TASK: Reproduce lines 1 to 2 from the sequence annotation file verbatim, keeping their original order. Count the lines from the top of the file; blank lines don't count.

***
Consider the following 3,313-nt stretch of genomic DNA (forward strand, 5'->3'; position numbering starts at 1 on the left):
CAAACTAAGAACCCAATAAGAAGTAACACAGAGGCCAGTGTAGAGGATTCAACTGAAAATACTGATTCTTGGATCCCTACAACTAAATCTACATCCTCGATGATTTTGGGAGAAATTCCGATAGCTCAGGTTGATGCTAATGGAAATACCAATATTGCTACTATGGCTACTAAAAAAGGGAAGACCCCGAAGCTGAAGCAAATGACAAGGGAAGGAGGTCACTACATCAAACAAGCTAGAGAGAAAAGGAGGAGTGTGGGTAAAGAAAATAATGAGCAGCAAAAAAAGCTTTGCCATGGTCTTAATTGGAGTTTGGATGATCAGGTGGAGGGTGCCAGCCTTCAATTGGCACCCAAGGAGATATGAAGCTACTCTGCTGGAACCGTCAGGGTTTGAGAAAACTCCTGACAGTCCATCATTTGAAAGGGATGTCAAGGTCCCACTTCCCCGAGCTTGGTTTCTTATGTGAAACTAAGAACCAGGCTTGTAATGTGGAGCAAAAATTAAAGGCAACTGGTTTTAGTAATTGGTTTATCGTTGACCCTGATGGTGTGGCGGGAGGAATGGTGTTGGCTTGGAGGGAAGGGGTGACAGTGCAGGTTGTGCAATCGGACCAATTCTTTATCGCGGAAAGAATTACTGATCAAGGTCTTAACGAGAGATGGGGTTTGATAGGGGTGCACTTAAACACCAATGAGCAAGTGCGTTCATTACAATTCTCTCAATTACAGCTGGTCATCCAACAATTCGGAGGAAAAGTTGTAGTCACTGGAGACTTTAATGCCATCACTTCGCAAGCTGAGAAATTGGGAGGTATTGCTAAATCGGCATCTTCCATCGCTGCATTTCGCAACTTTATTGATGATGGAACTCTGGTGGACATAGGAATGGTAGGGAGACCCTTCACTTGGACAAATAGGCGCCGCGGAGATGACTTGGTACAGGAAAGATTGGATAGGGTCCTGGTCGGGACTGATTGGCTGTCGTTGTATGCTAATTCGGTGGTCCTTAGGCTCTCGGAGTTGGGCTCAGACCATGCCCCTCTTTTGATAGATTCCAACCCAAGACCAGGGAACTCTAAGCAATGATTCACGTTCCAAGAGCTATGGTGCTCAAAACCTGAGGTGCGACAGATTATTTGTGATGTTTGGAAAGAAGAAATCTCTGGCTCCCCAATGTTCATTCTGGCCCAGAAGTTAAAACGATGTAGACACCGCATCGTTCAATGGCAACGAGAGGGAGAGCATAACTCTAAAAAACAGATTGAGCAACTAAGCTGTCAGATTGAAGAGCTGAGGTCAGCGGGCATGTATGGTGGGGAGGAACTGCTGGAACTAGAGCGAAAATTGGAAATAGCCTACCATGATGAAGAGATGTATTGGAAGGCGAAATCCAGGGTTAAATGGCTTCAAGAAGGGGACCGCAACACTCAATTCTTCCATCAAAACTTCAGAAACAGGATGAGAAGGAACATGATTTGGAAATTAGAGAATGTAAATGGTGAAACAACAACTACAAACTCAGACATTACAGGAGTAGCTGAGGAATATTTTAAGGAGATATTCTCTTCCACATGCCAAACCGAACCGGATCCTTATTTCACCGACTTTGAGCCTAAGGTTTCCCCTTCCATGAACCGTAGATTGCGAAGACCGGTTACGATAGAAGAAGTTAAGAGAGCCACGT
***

Consider the following 3,313-nt stretch of genomic DNA (forward strand, 5'->3'; position numbering starts at 1 on the left):
CAAACTAAGAACCCAATAAGAAGTAACACAGAGGCCAGTGTAGAGGATTCAACTGAAAATACTGATTCTTGGATCCCTACAACTAAATCTACATCCTCGATGATTTTGGGAGAAATTCCGATAGCTCAGGTTGATGCTAATGGAAATACCAATATTGCTACTATGGCTACTAAAAAAGGGAAGACCCCGAAGCTGAAGCAAATGACAAGGGAAGGAGGTCACTACATCAAACAAGCTAGAGAGAAAAGGAGGAGTGTGGGTAAAGAAAATAATGAGCAGCAAAAAAAGCTTTGCCATGGTCTTAATTGGAGTTTGGATGATCAGGTGGAGGGTGCCAGCCTTCAATTGGCACCCAAGGAGATATGAAGCTACTCTGCTGGAACCGTCAGGGTTTGAGAAAACTCCTGACAGTCCATCATTTGAAAGGGATGTCAAGGTCCCACTTCCCCGAGCTTGGTTTCTTATGTGAAACTAAGAACCAGGCTTGTAATGTGGAGCAAAAATTAAAGGCAACTGGTTTTAGTAATTGGTTTATCGTTGACCCTGATGGTGTGGCGGGAGGAATGGTGTTGGCTTGGAGGGAAGGGGTGACAGTGCAGGTTGTGCAATCGGACCAATTCTTTATCGCGGAAAGAATTACTGATCAAGGTCTTAACGAGAGATGGGGTTTGATAGGGGTGCACTTAAACACCAATGAGCAAGTGCGTTCATTACAATTCTCTCAATTACAGCTGGTCATCCAACAATTCGGAGGAAAAGTTGTAGTCACTGGAGACTTTAATGCCATCACTTCGCAAGCTGAGAAATTGGGAGGTATTGCTAAATCGGCATCTTCCATCGCTGCATTTCGCAACTTTATTGATGATGGAACTCTGGTGGACATAGGAATGGTAGGGAGACCCTTCACTTGGACAAATAGGCGCCGCGGAGATGACTTGGTACAGGAAAGATTGGATAGGGTCCTGGTCGGGACTGATTGGCTGTCGTTGTATGCTAATTCGGTGGTCCTTAGGCTCTCGGAGTTGGGCTCAGACCATGCCCCTCTTTTGATAGATTCCAACCCAAGACCAGGGAACTCTAAGCAATGATTCACGTTCCAAGAGCTATGGTGCTCAAAACCTGAGGTGCGACAGATTATTTGTGATGTTTGGAAAGAAGAAATCTCTGGCTCCCCAATGTTCATTCTGGCCCAGAAGTTAAAACGATGTAGACACCGCATCGTTCAATGGCAACGAGAGGGAGAGCATAACTCTAAAAAACAGATTGAGCAACTAAGCTGTCAGATTGAAGAGCTGAGGTCAGCGGGCATGTATGGTGGGGAGGAACTGCTGGAACTAGAGCGAAAATTGGAAATAGCCTACCATGATGAAGAGATGTATTGGAAGGCGAAATCCAGGGTTAAATGGCTTCAAGAAGGGGACCGCAACACTCAATTCTTCCATCAAAACTTCAGAAACAGGATGAGAAGGAACATGATTTGGAAATTAGAGAATGTAAATGGTGAAACAACAACTACAAACTCAGACATTACAGGAGTAGCTGAGGAATATTTTAAGGAGATATTCTCTTCCACATGCCAAACCGAACCGGATCCTTATTTCACCGACTTTGAGCCTAAGGTTTCCCCTTCCATGAACCGTAGATTGCGAAGACCGGTTACGATAGAAGAAGTTAAGAGAGCCACGT